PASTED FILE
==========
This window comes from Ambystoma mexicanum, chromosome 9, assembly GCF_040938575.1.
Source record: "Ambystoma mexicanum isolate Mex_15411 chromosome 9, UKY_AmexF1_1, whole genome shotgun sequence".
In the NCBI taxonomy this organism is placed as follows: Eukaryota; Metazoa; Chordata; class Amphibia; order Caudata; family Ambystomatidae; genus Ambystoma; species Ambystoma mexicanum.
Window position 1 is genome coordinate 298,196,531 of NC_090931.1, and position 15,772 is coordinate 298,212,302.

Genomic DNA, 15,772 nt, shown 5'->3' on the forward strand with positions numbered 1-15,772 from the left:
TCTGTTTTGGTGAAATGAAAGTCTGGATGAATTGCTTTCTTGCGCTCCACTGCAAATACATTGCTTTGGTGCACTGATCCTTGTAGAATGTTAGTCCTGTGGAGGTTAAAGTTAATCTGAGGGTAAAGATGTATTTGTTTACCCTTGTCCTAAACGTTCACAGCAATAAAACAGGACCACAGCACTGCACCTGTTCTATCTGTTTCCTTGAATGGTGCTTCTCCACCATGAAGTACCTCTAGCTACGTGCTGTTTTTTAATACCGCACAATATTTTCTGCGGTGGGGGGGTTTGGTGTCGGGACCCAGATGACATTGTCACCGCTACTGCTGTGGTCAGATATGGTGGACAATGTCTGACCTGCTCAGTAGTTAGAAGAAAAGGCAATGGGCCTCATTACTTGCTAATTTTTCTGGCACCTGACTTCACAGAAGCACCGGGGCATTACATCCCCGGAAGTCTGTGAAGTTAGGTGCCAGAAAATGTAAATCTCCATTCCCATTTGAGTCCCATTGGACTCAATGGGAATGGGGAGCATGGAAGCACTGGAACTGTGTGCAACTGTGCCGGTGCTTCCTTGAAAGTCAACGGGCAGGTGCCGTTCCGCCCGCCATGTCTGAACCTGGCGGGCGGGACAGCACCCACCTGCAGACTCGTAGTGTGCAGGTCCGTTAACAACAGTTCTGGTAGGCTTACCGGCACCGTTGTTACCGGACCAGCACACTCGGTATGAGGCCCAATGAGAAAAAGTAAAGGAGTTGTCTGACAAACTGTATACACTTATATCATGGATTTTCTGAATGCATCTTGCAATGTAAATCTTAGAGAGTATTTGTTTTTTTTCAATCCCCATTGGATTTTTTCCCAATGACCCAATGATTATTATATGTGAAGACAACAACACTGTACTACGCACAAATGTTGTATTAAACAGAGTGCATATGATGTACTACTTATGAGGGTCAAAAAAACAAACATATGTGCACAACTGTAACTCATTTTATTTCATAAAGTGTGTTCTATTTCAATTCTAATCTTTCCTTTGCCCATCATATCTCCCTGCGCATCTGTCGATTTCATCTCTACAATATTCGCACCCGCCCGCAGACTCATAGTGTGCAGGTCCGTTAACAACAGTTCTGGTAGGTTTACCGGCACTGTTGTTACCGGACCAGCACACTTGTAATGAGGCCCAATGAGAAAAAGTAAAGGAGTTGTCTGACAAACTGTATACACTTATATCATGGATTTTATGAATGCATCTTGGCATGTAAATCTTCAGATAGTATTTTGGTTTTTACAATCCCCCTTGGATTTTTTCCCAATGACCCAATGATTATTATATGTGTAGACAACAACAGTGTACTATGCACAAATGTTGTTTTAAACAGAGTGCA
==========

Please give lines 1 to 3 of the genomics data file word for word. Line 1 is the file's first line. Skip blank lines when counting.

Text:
This window comes from Ambystoma mexicanum, chromosome 9, assembly GCF_040938575.1.
Source record: "Ambystoma mexicanum isolate Mex_15411 chromosome 9, UKY_AmexF1_1, whole genome shotgun sequence".
In the NCBI taxonomy this organism is placed as follows: Eukaryota; Metazoa; Chordata; class Amphibia; order Caudata; family Ambystomatidae; genus Ambystoma; species Ambystoma mexicanum.